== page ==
New Jersey’s Prudential Center is partnering with Madison Square Garden, signing a booking and marketing agreement with the Manhattan arena owned by James Dolan.
The agreement aligns the Newark venue — just across the river from New York — with Dolan, Irving Azoff and Tim Leiweke as the venue wars between Azoff MSG Entertainment and AEG continue to heat up. Earlier this year Billboard reported the two sides were duking it out over the Los Angeles market with AEG accusing Azoff and company of tying a play at MSG with a performance at The Forum (instead of Staples Center). In response, Azoff sent a letter to Billboard explaining that “premium MSG nights are going to loyal friends of the company” and that “Playing the Forum,” by extension makes you a friend of the company.
Last week, AEG fired back, announcing that it too would create a tying agreementas part of a new “coordinated booking strategy,” wherein acts that played The Forum (and skipped Staples Center) couldn’t play the O2 Arena in London.
While Los Angeles has certainly seen its share of competition, New York is also an uber-competitive battleground between the two companies with AEG making a number of strategic investments in the Big Apple including the purchase of Bowery Presents earlier this year and the acquisition of Manhattan’s Webster Hall with Brooklyn Sports & Entertainment, which operates the Barclays Center and Nassau Coliseum.
The Prudential Center’s agreement essentially divides the greater New York market in two. The Prudential Center is also a member of the Oak View Group’s Arena Alliance, created by Leiweke and Azoff with nearly 30 arenas in the U.S. and Canada.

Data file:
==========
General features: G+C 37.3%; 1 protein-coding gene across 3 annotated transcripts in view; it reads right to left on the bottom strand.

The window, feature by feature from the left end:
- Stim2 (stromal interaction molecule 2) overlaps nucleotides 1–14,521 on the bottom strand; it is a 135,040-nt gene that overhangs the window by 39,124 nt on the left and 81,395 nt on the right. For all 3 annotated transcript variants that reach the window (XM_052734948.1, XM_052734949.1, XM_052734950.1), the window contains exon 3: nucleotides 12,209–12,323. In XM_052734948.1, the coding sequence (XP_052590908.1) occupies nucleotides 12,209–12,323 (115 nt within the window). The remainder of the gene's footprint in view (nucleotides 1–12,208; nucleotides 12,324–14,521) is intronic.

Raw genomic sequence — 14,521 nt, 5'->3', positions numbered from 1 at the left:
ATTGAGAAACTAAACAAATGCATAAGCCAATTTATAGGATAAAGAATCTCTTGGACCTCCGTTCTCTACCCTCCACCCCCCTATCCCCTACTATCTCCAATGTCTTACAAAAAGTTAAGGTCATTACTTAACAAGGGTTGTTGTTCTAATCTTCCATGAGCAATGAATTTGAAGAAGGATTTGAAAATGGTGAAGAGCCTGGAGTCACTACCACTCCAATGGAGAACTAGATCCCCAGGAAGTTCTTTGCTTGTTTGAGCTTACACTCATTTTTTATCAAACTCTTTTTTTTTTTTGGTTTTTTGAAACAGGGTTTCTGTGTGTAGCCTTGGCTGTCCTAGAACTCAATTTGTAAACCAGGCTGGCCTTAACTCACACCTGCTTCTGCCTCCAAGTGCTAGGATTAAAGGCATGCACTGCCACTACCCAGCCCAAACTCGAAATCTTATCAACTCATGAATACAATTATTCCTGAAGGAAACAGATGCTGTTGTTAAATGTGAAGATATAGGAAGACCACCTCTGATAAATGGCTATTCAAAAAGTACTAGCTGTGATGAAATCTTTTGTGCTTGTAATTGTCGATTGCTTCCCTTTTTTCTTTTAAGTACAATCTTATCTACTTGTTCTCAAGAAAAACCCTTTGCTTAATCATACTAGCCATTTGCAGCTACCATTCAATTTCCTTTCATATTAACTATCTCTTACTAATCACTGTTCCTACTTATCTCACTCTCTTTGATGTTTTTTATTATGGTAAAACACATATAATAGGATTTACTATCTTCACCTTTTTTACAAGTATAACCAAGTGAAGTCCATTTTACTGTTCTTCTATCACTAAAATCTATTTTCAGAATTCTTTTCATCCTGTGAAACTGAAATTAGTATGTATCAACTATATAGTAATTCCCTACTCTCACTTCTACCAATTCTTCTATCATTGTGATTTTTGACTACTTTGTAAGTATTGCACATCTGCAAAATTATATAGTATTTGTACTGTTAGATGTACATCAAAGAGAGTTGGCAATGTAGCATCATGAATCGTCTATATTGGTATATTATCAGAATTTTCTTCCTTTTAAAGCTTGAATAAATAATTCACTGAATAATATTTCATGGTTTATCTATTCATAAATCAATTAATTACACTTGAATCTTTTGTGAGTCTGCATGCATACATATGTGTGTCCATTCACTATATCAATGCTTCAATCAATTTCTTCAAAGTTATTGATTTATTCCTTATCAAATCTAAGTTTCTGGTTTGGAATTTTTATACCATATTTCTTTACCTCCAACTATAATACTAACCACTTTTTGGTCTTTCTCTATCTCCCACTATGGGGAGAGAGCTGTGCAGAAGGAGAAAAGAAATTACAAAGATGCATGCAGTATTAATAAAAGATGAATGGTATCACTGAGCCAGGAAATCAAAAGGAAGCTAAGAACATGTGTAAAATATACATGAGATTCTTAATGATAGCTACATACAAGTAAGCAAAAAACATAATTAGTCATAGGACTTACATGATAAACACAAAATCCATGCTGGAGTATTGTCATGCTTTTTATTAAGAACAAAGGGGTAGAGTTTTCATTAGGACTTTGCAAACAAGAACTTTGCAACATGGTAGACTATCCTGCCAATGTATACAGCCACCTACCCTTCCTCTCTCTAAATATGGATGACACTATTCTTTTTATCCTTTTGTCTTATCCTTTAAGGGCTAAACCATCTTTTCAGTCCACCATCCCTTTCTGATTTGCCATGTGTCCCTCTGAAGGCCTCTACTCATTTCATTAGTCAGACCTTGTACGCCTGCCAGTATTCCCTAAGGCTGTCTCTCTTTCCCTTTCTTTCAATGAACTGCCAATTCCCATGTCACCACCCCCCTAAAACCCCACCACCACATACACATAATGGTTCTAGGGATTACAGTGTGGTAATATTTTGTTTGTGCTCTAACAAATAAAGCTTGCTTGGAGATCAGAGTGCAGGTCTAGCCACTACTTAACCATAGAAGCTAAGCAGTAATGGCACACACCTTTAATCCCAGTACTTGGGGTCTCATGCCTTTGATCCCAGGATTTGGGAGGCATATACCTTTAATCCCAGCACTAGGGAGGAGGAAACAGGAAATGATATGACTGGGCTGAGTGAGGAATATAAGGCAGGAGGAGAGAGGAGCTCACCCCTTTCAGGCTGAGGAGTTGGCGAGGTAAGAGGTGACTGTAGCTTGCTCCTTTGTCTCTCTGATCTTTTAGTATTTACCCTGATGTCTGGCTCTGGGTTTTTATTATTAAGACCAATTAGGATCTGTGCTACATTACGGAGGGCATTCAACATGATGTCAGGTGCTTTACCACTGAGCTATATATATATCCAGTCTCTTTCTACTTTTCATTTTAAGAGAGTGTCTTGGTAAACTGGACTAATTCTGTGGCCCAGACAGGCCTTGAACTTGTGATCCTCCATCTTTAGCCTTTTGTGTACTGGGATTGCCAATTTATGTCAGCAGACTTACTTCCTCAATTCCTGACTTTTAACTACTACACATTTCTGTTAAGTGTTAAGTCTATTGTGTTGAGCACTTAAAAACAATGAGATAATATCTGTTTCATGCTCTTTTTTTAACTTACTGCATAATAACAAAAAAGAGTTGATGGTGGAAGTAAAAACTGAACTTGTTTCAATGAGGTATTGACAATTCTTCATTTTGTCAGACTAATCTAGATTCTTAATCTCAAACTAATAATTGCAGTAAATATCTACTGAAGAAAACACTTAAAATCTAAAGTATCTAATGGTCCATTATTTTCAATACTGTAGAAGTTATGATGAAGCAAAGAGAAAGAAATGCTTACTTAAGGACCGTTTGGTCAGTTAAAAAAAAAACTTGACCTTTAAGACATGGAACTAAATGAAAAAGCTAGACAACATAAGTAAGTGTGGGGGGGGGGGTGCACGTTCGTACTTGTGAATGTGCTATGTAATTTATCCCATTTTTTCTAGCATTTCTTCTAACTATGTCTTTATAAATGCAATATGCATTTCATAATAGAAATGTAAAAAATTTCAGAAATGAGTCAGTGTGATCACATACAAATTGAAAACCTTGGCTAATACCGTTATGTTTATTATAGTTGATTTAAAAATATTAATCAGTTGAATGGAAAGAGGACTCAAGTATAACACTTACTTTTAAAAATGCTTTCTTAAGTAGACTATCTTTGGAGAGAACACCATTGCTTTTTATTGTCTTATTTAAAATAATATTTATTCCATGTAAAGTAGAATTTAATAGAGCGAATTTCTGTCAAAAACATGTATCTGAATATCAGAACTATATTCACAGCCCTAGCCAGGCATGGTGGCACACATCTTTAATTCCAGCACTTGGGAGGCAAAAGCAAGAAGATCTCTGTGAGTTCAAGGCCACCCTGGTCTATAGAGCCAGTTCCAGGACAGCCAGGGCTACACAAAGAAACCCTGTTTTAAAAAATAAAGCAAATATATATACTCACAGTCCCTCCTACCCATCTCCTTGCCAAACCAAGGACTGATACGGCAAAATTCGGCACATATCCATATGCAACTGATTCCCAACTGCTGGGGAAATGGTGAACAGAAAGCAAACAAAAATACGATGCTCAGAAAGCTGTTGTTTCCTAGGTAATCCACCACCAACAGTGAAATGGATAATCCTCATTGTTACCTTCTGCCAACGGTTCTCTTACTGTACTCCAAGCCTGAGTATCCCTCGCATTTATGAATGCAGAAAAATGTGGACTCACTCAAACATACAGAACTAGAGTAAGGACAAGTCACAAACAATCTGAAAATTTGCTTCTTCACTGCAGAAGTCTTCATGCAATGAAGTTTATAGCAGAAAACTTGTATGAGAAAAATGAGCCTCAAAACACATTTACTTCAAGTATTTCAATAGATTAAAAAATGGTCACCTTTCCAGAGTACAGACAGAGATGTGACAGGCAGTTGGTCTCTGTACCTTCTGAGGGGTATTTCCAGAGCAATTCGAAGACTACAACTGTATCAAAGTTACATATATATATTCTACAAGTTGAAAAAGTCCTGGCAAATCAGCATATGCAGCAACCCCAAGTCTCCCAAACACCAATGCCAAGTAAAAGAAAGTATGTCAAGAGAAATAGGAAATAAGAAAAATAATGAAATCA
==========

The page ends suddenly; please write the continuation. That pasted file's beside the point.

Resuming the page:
Scott O’Neil, Chief Executive Officer at Prudential Center, downplayed the rivalry between MSG and AEG, saying the deal would help his venue attract more shows and continue to build on the success of Prudential Center’s EVP of Programming Sean Saadeh and VP Brian Gale.
“We’re the Switzerland of arenas,” he tells Billboard. “We have relationships with Live Nation, AEG, OVG and now MSG.”
O’Neil previously served as President of Madison Square Garden four years and said his relationship with Azoff and Leiweke goes back years.
“This deal started with Andy Lustgarten who I used to work with at the league office,” he said. “He asked if we would be open to doing a different kind of deal and form a partnership.”
With three resident teams and a lot of concert traffic at Madison Square, there’s a limited opportunity for new concerts at the Manhattan venue. By working together, MSG can steer some traffic to Newark and create new opportunities for touring shows.
“If they have an overflow or an extra night to give on a tour, that provides an opportunity for us to work together effectively,” he said.
They’ll also share data and leverage marketing in both New Jersey and New York to attract and identify new customers.
“Philosophically we want to make sure we’re aligned with the titans of the industry,” O’Neil. “Ultimately this is a great deal for music fans in New Jersey and an opportunity to see if we can book more shows together.”